Brain health is largely dependent on proper nutrients
From a nutritional standpoint, it is important to understand that the brain is the center of your nervous system, and is the most energy hungry of all organs. It is nearly 60 percent fat. Almost all of the brain’s structures and functions are dependent on essential fatty acids, or EFAs. These include EPA (eicosapentaenoic acid), DHA (docosahexaenoic acid) and ALA (a-linolenic acid), all omega-3s, which are abundant in such things krill oil, fish oil and algae.
In the past few years, research into the roles that essential fatty acids play in the brain has exploded. More and more, this is what is being discovered: the makeup of the cell walls in the brain (and elsewhere) is dependent largely on what you ingest. And another important discovery: Many of the brain’s functions require a balance between fatty acids.
In developed countries, particularly in the United States, we typically get nearly 40 percent of our daily calories from fat, which is superabundant in processed foods and beverages, and animal fats. The problem lies in the types of fats we’re ingesting. By some estimates, the amount of brain-fats we consume, those essential for optimal function of the brain, has declined by more than 80 percent.
Omega-6 fats are essential to health, but the typical American diet is overloaded with these, found in such foods as eggs, chicken, vegetable oils (sunflower, safflower, cottonseed, corn, hemp, etc), margarine, baked goods, cereals, and more. For optimal health, we should be consuming a balance of omega-6s and 3s, and the ideal ratio should be between 4:1 and 1:1. However, scientists now estimate that in the typical American diet the ratio is as high as 30:1. So it is important that we do something to get more omega-3s and fewer omega-6s into our systems.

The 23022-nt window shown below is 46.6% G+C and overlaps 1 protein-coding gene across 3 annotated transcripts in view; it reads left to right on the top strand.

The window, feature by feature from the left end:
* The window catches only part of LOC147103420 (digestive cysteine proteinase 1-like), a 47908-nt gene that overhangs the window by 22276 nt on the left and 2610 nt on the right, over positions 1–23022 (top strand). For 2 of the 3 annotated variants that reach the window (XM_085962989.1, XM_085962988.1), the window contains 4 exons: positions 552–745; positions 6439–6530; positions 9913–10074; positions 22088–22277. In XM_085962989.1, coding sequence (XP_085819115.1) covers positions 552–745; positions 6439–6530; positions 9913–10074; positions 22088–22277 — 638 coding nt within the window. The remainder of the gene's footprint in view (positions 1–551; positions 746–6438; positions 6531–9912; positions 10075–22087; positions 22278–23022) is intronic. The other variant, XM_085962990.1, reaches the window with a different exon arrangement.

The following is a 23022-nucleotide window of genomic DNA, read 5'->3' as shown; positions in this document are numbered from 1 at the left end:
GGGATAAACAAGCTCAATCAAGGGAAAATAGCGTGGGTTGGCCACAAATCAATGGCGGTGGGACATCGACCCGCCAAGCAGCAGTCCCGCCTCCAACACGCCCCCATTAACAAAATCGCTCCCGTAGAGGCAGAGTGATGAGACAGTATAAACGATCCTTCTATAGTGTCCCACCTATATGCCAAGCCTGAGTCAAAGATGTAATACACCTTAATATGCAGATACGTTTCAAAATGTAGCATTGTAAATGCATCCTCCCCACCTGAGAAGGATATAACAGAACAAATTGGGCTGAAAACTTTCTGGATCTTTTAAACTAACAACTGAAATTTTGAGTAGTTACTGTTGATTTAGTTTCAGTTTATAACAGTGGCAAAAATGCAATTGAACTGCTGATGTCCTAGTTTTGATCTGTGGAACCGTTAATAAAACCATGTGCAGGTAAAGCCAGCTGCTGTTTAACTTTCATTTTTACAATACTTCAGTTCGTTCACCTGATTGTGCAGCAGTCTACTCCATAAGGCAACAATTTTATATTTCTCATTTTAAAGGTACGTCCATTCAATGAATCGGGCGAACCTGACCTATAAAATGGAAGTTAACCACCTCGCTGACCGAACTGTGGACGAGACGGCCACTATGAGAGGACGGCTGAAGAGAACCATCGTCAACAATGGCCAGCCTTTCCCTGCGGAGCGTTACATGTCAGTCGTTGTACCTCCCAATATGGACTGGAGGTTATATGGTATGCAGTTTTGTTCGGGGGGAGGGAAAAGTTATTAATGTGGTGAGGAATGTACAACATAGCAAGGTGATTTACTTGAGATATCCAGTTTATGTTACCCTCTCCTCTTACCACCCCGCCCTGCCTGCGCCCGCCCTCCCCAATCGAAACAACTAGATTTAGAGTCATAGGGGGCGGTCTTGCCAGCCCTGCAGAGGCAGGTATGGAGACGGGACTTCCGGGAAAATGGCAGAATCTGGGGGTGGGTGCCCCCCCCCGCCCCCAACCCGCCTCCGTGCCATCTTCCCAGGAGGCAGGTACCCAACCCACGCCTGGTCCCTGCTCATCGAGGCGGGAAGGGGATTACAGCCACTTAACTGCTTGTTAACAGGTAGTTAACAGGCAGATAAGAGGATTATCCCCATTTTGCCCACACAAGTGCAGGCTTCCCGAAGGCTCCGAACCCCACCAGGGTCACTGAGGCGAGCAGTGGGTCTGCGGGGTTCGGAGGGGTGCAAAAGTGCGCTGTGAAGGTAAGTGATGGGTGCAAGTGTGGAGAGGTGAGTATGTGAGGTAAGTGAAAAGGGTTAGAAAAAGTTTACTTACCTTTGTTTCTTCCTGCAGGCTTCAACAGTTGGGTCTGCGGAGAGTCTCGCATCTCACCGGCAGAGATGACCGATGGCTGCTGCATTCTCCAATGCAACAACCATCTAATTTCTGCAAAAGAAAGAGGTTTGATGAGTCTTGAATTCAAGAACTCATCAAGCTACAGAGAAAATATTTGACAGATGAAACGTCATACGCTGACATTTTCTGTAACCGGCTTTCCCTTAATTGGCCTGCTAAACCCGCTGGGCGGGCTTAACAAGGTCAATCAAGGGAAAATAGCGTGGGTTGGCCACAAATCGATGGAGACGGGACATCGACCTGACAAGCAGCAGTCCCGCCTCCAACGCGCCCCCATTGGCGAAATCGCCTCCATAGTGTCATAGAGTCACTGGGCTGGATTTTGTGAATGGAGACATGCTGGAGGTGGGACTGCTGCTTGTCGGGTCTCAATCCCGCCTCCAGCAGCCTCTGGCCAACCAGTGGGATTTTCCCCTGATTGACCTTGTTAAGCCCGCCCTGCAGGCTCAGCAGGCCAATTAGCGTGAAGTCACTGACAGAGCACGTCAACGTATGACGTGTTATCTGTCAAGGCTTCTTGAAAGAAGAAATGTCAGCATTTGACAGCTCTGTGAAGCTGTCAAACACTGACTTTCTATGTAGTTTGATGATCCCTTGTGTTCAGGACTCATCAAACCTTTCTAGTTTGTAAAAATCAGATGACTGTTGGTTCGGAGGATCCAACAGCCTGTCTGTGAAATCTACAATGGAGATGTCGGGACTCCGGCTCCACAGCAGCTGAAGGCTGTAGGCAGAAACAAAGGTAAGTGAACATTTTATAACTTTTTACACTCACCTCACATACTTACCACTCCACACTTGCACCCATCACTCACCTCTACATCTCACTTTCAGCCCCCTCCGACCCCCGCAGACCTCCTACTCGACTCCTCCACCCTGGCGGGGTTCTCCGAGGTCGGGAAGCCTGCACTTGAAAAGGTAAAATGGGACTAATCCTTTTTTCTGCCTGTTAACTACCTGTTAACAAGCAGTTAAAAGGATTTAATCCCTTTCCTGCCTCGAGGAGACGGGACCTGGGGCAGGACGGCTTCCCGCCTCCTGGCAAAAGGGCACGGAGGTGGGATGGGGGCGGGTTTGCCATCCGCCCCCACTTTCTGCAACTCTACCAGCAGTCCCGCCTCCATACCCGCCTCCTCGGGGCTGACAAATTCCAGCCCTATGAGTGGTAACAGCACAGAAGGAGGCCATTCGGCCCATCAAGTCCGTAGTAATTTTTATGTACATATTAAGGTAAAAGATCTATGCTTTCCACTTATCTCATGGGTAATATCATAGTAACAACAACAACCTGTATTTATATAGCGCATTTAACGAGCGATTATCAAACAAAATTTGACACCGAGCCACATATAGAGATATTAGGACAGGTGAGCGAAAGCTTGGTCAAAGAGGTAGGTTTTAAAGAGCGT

Supplements such as krill oil and fish oil can help bring about this balance, in conjunction with consciously altering our diets to cut back on the number of omega-6 laden foods we eat (most processed and packaged foods). Some supplements on the market tout a balance between omega-3s, 6s and 9s. It should be obvious that we don’t need to supplement our diets with omega-6s, as we already consume too many of these. Although the label on krill oil supplements may indicate the presence of omega-6s, the amounts, less than two percent, is insignificant.
Nutrients deliver the message to the brain
Essential fatty acids also are important to the messengers in the brain and nervous system, the substances called prostaglandins. These are formed directly from essential fatty acids, and trigger responses in the cells to numerous events. For instance, if a cell encounters a bacteria, virus or toxic chemical, the cell’s fatty acids are released and transform into prostaglandins, which then trigger appropriate responses in the body. Simply stated, the problem with having too many omega-6s in the diet is that they trigger a certain type of prostaglandin (known as a messenger) that increases inflammation, a condition believed to be at the cause of many diseases. Inflammation occurs in various ways throughout the body, some apparent and some invisible. When there are too few omega-3s in the system to release their counter prostaglandins, then the omega-6s prostaglandins run rampant throughout the system.